MB: Well I can’t speak for them of course, but I just thought they were nice guys who I enjoyed spending time with. We met through conventions and events and so on and just got on. On both sides of the Atlantic I think that the crimewriting fraternity is a very decent bunch of men and women. Compared to actors and comedians, which are the other groups I know well, they are saints. There is far less competition and backbiting and I think they are far more supportive of one another than say…romance novelists. I know that by saying that I’m inviting a ton of hate mail, but this is what I gather. When I started writing there were a number of hugely well-established writers who were very supportive and helpful when they had no need to be. That’s such a help when you’re starting out and I think you pass that stuff on when you are the one in a position to do so and so it carries on. It’s one of the very best things about becoming a published writer that people whose work you admired as a reader are now your colleagues, and in the case of those people you mention, your friends. As far as work goes, I think you’d be surprised how little we discuss it. We discuss the mechanics of publishing – we bitch about stuff – and there can of course be the odd drunken, late-night, pretentious conversation about the “genre”, but we usually discuss far more important stuff like the new Elvis Costello album, or whether the Who are overrated, or if England will beat Scotland and Ireland at rugby. These people are now friends first and writers second. It does change the way you view their stuff when you read it I think. It’s probably harder to be objective about it because at the end of the day these are your friends. So I tend to think that my friends are all great crime writers…

SE: It’s easy to ask about favorite writers and influences, but I’d rather ask this: which writers are you most excited about that are new or up-and-coming and that Crime Spree readers might not be aware of? And related, how many galleys and proofs are arriving at your doorsteps in hope of a blurb?

MB: One of the only drawbacks I think, to writing for a living is that there is less time to read. Even if I do find time to read, if I’m deep into a book, reading crime fiction (which remains my passion) can sometimes be disconcerting and unhelpful. I’ll usually have to pick up a biography or a comedy or something when that happens. Consequently, I’m not as up with who’s up and coming as I should be. Louise Welsh, obviously is great. “The Cutting Room” was a great first novel and deserving of all the praise heaped upon it. I hear good things about a new writer called Chris Simms who has a couple of books out I think. There are new writers coming through all the time, as was evidenced by the recent Fresh Blood series from Orion, but there are also far too many established writers who are still not receiving the attention in the US that I believe their work merits. I’m thinking here of writers such as Paul Johnston, Stella Duffy and Martyn Waites…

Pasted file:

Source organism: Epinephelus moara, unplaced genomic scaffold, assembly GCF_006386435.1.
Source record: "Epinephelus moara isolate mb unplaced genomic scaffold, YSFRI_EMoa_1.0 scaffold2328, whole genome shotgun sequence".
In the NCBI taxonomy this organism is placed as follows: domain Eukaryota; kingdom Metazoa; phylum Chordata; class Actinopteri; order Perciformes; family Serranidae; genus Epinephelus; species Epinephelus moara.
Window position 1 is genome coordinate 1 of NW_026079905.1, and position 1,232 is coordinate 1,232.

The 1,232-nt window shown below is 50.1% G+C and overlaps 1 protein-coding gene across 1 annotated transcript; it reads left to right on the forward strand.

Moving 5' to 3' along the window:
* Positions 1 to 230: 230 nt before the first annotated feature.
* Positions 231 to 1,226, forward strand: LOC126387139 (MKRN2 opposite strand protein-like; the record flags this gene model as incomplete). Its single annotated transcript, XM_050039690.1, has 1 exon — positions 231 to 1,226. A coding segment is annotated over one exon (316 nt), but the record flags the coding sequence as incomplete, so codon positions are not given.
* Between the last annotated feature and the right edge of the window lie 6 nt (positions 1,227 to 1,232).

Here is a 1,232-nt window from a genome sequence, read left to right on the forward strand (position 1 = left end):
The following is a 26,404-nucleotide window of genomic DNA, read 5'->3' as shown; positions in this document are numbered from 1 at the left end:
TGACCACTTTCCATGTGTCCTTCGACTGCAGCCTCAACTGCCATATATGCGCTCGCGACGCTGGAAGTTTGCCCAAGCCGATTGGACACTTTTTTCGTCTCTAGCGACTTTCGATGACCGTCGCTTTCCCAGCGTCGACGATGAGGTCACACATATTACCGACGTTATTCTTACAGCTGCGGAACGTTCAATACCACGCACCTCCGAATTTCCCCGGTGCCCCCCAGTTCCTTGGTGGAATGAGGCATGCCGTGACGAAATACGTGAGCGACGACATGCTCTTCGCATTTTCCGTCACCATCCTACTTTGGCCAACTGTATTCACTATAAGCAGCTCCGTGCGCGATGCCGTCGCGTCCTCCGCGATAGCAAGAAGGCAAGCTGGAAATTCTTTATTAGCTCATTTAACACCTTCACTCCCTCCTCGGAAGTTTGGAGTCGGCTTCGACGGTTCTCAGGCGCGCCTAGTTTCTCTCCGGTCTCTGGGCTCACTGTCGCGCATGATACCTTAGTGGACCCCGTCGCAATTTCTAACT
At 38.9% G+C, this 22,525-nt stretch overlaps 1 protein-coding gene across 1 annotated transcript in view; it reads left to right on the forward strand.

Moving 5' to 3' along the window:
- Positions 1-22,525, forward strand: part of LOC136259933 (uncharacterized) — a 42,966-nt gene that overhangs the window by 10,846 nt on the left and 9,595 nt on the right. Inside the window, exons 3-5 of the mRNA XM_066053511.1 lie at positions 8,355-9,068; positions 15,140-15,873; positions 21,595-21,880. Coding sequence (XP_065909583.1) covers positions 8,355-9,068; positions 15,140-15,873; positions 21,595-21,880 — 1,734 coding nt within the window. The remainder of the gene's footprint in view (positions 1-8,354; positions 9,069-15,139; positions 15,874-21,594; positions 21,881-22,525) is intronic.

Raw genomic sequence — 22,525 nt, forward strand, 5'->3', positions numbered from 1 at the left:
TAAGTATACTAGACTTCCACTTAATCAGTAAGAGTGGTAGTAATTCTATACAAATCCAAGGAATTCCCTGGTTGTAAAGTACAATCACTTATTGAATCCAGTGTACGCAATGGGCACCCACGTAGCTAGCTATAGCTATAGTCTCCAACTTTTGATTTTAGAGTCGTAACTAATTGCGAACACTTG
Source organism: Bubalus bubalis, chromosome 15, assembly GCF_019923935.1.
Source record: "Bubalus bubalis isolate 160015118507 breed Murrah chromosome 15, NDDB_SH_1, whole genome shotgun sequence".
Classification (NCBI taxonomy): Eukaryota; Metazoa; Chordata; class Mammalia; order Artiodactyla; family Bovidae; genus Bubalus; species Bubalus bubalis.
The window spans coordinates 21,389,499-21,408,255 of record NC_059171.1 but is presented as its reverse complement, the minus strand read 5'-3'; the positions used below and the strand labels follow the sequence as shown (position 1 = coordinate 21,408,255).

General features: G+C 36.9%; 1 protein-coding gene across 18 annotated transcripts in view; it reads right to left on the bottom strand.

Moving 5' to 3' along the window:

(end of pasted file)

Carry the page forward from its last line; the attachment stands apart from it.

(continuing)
There are PLENTY of galleys and proofs arriving all the time. My postman hates me. It’s great though; who wouldn’t want free books? It’s wonderful to be able to read some of your favourite writers so far ahead of publication. It’s a major major perk! I’m actually a little blurbed out at the moment. I’ve given quite a few quotes in this last year and I think they start to become meaningless if your quotes start appearing everywhere. I can honestly say that I’ve never blurbed a book I didn’t like, or one that I haven’t read (and there are plenty of folk who do) but I think I’ll take a blurbing vacation for a while.

SW: Back in March, you taught a crime writing masterclass with Minette Walters at the London Book Fair. What was that experience like and would you do so again?

MB: I’d happily do it again; it was great fun. We got paid for the session in wine!! I’ve worked with Minette and with Peter Guttridge (who chaired the event) before, so it was enjoyable from that point of view. We were amazed by the numbers and by the enthusiasm of those that attended. Minette and I write very different books and we write them in very different ways, so I think we were able to present the audience with contrasting attitudes. We invited people to write the opening of a crime novel based on a choice of opening lines that we’d given them. This had to be done in a twenty minute interval and we were gobsmacked at the quality of the entries that were read out to us in the second half. There was some truly amazing stuff. We discussed each entry and tried to pass on the benefit of our limited wisdom but many of those writers simply did not need it; they will, I feel sure, be taking the food from my children’s mouths in years to come…

SW: You mentioned your performing background, which reminds me to bring up “Maid Marian and her Merry Men”, the kids’ show that ran on the BBC in the late 80s/early 90s (and still beloved by a boatload of fans). Why do you think it still strikes a chord with people, and will there ever be another installment of the series?